It's been 10 years since Massachusetts Sen. Ted Kennedy died of brain cancer at age 77. Kennedy held his Senate seat for nearly 50 years and over that time saw some high highs and some very low lows. Scott Ferson is the founder of the Liberty Square Group, a local public relations firm. Before that, he was Kennedy’s press secretary. He spoke with WGBH Radio’s Jeb Sharp about Kennedy’s legacy. This transcript has been edited for clarity.

Jeb Sharp: Ted Kennedy’s life, of course, isn't easily summed up. It's not something you can just tie a neat bow around. But what would you say was his signature accomplishment in the Senate?

Scott Ferson: It's hard to pick one signature accomplishment. It might be all of the work he did setting up for the passage of the Affordable Care Act, which happened, unfortunately, after he died.

I think comprehensively, there were two things when I think about Ted Kennedy. One was just that fierce advocate for equality in the things that he believed in, but also the rare ability to be able to get things done, to work across the aisle. When you look at the arc of his Senate trajectory, he came in very early in the 60s trying to comprehensively work on health care. I think probably looking back, he regretted and learned a lot from some of the fits and starts, especially in the Nixon administration. And then he decided that he would just power through, that if it wasn't going to be a bold comprehensive plan, he would work across the aisle, chiefly with Orrin Hatch, to be able to get it for different constituencies: children, drug issues, seniors. If he wasn't going to be able to get health care — solve it all at the same time — he would solve it in pieces. And I think when the Affordable Care Act was finally passed after his death, that set it all up to be able to make it happen in part because a lot of the pieces in terms of coverage had been in place that he had worked on for so many years.

Sharp: Do you know what actually drove his passion for the health care issue?

Ferson: Certainly we remember the cancer that his son had in the 70s. Having a child go through it and seeing the costs that would cripple a normal family and that inequity, that certainly drove it. But there were significant health issues for him as a child growing up, seeing the childhood illnesses of his brother, President Kennedy, and certainly his sister Rosemary.

Sharp: How would you say Ted Kennedy changed Massachusetts?

Ferson: I think we got quite used to having a powerhouse in the Senate for so many years. You drive around Massachusetts and his fingerprints are everywhere, most noticeably with the Big Dig and just how that has transformed the city of Boston. Also, keeping open Devens as long as it was open, Hanscom Air Force Base, the investments that came into the hospitals and the educational institutions all had Ted Kennedy’s fingerprints on it. It's literally baked into the landscape in Massachusetts.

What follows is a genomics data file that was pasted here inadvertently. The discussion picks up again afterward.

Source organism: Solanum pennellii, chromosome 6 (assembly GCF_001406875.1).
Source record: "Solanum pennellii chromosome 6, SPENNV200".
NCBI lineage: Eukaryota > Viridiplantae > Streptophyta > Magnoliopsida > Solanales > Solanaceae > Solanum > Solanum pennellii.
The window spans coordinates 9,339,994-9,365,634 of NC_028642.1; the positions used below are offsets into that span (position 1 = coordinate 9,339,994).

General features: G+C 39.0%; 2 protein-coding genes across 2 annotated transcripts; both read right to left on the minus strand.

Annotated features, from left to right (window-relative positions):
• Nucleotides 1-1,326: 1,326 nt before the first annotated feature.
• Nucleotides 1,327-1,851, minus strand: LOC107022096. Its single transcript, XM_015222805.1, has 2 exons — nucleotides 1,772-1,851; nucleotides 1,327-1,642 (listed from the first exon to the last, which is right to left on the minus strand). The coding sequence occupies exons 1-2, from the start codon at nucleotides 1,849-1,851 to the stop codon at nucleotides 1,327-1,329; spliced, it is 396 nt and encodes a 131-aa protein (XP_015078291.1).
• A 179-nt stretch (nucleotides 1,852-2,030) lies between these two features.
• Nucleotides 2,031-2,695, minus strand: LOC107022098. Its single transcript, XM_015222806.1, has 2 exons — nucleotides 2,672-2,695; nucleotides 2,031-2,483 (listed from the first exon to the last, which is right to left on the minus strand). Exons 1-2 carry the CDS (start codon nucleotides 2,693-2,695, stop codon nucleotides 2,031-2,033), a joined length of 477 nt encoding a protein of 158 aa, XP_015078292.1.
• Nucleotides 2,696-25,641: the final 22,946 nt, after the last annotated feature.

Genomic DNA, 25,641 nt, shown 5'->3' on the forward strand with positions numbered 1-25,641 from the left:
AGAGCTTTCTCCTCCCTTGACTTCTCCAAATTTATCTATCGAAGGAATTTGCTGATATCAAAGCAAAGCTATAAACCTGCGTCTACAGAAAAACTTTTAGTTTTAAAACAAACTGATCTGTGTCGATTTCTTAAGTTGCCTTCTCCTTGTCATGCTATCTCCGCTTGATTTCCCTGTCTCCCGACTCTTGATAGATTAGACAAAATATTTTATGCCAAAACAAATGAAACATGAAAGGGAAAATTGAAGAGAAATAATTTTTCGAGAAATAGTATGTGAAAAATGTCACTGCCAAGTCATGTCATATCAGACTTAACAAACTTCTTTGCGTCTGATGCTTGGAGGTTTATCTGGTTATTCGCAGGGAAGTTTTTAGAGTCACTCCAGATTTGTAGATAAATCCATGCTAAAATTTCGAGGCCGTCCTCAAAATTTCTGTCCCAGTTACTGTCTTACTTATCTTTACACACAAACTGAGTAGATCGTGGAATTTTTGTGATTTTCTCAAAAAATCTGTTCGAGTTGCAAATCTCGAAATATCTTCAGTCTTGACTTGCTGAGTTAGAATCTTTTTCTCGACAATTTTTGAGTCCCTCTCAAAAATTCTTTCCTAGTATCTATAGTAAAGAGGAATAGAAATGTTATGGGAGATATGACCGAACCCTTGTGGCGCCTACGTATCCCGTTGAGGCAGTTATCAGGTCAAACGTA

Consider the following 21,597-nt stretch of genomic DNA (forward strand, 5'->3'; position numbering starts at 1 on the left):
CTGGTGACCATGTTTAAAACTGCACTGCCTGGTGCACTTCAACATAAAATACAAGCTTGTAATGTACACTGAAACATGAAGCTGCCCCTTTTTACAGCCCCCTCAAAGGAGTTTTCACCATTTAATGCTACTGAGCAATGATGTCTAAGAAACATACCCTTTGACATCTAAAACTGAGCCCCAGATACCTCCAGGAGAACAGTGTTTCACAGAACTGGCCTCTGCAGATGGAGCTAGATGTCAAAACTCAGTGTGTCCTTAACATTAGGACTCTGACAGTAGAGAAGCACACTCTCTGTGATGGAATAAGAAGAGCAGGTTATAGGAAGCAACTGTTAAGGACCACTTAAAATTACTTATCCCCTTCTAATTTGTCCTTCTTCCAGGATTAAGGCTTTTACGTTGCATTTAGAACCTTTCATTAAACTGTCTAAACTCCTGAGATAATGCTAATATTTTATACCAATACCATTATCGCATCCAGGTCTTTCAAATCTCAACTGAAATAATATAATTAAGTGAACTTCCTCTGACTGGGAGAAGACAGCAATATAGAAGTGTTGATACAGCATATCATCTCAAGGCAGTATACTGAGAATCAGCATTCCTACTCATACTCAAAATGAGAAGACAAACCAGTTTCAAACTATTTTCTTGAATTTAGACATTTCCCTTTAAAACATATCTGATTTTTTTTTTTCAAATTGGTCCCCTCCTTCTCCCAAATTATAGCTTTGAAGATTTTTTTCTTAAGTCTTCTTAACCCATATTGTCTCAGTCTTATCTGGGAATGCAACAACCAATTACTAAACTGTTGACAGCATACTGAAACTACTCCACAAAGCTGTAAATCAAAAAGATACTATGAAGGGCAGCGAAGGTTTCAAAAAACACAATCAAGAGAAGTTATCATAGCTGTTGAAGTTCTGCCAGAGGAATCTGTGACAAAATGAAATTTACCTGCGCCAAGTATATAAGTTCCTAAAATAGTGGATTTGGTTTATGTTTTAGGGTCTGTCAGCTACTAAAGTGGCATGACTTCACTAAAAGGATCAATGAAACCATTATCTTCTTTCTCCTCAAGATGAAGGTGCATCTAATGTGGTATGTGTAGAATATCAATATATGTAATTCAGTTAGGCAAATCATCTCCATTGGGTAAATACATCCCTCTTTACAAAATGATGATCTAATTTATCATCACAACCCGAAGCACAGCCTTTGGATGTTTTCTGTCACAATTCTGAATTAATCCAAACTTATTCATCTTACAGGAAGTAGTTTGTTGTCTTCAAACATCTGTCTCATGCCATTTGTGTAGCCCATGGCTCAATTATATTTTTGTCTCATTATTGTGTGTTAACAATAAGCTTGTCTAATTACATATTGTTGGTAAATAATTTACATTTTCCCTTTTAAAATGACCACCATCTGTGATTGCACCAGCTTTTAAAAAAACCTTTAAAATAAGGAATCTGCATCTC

Sharp: So one can't look back on his career and ignore the Chappaquiddick incident. That happened in 1969. A young woman, Mary Jo Kopechne, drowned inside Kennedy's car after he drove it off a bridge on Martha's Vineyard. But he chose not to resign, and he was re-elected easily to term after term, never winning with less than 58 percent of the vote. You know, this is speculative, but I wonder — do you think his career would have survived something like that today, in this political day and age?

Ferson: It's a good question. You might think that scandals that plague elected official or politicians are not survivable, and then you might look at the landscape in Washington now and think that they’re ultimately survivable to any magnitude. But you know, I think Ted Kennedy has to be viewed in the time that he was alive and served. Having been on his staff and seeing him up close for five years, he believed in redemption. He believed in an arc of someone's life. I think he always saw himself as sort of a work in progress.

Sharp: And how would you say things have changed in the Senate since his death?

Ferson: I've run into a lot people who say, 'Maybe I didn't agree with Ted Kennedy, but I wish he were around.' Now, I don't know what's going on down there, and I think that ultimately the Senate hasn't really changed. It was meant constitutionally to be a very deliberative, checks and balances body, and I think right now, we're seeing great frustration with that. The Senate is supposed to slow things down. Kennedy loved the Senate, he was able to both understand it as an institution and be able to use that deliberative aspect to make really great, sweeping changes. I think a lot of things have changed since he died 10 years ago, but ultimately I think the Senate probably hasn't.

This article has been updated to correct the spelling of Scott Ferson's last name. It is Ferson, not Ferguson.